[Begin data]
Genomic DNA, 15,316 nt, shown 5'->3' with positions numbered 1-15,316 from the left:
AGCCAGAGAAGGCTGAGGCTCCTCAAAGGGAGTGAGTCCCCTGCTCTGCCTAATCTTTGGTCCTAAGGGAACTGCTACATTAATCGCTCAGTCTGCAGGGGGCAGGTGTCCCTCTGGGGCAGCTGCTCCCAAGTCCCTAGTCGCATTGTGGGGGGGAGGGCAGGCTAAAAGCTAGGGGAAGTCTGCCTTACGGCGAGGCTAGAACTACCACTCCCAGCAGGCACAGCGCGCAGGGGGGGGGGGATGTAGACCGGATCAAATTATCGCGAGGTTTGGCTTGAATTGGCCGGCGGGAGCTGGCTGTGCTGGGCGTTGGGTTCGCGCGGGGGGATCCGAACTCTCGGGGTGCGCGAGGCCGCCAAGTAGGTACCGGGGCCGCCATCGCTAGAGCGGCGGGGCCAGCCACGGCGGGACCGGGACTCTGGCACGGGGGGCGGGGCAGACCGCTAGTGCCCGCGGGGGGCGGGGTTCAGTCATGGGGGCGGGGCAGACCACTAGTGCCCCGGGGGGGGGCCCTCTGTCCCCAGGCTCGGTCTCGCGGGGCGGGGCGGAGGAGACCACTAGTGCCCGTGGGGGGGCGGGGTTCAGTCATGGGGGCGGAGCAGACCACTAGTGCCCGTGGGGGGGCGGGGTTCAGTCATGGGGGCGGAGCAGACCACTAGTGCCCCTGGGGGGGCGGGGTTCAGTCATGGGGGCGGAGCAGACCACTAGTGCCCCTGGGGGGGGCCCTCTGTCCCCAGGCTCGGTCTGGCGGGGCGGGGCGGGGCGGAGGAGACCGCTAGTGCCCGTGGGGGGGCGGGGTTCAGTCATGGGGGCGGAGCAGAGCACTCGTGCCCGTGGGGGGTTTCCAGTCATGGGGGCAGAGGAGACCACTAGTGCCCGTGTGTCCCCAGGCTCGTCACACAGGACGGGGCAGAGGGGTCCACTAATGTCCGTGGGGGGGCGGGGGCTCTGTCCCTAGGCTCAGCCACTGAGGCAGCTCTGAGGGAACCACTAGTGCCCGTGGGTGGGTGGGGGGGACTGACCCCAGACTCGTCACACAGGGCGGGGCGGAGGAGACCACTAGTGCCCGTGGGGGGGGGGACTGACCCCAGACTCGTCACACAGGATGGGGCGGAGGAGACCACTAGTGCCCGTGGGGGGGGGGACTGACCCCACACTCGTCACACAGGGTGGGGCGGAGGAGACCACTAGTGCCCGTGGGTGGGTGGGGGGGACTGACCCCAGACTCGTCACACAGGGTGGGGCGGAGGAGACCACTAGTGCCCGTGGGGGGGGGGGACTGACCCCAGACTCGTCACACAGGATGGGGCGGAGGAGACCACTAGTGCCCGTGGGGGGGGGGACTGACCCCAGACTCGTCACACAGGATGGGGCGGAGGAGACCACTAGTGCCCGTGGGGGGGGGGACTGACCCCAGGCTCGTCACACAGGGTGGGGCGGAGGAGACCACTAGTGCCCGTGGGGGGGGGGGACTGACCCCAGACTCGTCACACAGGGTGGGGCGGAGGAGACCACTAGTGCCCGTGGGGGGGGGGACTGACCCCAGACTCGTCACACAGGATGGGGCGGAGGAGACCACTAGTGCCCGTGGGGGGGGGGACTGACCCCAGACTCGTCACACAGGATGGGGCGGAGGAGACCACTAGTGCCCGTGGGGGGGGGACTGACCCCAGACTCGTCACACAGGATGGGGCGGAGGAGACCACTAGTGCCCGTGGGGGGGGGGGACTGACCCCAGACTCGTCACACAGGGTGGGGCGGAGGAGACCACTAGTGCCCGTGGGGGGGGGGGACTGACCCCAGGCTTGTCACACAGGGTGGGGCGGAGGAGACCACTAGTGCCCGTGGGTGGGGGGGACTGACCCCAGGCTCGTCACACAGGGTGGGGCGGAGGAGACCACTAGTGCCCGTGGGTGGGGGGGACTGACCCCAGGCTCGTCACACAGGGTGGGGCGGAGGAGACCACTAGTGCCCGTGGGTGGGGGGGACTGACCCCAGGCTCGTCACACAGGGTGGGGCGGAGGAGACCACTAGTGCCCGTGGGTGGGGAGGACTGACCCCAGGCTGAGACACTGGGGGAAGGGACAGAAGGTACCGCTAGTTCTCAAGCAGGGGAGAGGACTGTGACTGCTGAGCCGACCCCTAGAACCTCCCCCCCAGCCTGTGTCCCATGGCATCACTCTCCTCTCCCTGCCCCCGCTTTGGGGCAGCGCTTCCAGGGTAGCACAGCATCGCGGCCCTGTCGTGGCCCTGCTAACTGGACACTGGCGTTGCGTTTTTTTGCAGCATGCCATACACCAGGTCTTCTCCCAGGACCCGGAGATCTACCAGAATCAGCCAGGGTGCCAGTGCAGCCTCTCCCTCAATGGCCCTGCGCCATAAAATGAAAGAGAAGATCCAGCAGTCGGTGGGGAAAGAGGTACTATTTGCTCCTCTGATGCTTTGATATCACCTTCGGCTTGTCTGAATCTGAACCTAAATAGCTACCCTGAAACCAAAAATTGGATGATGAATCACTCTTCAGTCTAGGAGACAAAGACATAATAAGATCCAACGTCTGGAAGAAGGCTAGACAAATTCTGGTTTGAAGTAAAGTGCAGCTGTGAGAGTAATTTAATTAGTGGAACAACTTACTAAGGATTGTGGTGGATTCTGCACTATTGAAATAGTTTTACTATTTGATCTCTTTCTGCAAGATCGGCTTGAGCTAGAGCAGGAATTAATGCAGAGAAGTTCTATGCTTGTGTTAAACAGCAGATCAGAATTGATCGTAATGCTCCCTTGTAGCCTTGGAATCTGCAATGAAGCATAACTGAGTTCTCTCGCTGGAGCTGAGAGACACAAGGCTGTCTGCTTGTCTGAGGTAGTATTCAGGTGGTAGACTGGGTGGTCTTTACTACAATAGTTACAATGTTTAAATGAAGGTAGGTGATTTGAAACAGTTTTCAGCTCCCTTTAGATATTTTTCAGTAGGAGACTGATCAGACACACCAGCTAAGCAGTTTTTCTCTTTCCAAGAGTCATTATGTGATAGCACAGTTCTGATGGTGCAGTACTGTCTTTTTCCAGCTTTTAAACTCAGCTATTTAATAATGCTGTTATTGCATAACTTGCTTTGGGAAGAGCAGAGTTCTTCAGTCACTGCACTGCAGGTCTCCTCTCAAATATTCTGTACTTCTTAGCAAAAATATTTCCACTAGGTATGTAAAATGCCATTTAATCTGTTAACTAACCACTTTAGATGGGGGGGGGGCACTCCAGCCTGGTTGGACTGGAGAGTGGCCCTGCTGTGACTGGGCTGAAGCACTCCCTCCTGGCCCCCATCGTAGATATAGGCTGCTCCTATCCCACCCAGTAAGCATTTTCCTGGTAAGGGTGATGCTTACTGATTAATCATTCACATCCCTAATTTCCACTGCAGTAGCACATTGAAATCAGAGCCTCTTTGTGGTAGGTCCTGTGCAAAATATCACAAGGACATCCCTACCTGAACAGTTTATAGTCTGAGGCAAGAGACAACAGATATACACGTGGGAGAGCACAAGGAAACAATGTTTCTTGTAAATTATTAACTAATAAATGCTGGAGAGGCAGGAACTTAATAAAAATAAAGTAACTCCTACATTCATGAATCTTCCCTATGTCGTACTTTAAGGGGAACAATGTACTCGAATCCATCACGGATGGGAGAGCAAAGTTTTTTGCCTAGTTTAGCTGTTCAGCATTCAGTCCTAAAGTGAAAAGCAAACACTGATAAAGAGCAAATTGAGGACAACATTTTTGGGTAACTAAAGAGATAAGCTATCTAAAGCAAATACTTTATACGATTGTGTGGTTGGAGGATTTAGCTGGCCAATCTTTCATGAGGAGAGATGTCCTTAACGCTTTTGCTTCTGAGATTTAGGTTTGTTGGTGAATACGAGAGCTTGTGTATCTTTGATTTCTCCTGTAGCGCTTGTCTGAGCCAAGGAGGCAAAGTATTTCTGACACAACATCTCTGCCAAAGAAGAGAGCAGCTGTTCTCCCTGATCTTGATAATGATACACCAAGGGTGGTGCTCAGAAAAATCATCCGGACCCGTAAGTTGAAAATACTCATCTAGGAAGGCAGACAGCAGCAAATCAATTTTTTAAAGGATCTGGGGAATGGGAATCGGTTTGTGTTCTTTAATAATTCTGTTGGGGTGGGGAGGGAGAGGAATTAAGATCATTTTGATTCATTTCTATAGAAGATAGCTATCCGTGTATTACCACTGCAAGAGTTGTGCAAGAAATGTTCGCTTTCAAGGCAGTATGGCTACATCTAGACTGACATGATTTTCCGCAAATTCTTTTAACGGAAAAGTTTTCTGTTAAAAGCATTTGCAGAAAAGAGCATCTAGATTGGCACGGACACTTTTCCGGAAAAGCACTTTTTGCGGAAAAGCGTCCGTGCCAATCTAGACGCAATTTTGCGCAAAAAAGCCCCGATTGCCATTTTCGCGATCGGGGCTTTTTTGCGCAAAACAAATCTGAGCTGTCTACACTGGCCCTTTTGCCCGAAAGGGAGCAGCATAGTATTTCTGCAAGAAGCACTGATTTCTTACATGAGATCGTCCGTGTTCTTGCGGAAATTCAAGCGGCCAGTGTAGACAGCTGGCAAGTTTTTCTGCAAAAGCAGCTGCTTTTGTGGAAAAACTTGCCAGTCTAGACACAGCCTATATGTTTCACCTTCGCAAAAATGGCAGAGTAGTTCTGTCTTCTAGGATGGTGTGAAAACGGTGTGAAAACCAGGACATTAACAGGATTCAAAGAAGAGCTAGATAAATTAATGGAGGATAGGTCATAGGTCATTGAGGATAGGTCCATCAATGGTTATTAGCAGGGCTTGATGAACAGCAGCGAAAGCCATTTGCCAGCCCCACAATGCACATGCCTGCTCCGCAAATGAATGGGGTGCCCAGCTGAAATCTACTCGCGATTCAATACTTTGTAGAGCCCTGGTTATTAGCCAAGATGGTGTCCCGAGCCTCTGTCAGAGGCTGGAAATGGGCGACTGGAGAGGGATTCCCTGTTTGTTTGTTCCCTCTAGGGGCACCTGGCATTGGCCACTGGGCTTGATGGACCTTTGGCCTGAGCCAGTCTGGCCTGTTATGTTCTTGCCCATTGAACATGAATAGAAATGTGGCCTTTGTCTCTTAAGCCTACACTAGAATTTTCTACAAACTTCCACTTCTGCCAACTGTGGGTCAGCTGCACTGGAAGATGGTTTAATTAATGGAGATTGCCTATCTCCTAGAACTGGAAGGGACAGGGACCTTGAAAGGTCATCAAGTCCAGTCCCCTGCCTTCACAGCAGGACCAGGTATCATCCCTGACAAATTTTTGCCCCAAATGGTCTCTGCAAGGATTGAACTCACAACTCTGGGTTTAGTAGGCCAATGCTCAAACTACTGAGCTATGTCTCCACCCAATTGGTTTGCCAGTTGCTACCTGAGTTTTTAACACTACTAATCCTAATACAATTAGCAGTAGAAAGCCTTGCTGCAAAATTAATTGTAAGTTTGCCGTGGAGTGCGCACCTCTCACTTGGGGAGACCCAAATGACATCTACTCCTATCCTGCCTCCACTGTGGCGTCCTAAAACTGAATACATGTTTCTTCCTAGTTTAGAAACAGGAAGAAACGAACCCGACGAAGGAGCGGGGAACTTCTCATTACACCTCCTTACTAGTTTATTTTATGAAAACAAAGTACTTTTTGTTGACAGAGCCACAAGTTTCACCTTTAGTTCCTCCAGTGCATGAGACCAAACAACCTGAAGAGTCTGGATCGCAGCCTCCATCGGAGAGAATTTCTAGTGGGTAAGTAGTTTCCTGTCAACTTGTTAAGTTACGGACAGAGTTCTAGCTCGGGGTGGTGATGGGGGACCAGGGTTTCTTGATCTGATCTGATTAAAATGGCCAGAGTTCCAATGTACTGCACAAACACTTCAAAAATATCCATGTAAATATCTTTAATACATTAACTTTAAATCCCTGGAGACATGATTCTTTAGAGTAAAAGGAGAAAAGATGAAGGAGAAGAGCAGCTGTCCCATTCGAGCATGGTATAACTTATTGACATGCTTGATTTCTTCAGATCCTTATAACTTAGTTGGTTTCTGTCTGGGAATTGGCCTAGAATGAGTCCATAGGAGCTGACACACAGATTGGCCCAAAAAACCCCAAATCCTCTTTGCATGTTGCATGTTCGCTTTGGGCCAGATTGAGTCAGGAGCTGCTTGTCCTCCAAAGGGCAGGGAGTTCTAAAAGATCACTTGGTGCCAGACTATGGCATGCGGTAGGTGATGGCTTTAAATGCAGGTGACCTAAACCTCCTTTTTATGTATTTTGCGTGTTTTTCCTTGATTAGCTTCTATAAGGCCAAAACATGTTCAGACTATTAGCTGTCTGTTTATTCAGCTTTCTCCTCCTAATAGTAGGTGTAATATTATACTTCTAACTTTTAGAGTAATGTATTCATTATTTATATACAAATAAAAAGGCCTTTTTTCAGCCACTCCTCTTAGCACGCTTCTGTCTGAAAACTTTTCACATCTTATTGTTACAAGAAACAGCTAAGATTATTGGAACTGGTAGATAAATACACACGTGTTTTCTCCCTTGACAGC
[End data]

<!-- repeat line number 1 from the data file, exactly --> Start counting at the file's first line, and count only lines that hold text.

Genomic DNA, 15,316 nt, shown 5'->3' with positions numbered 1-15,316 from the left: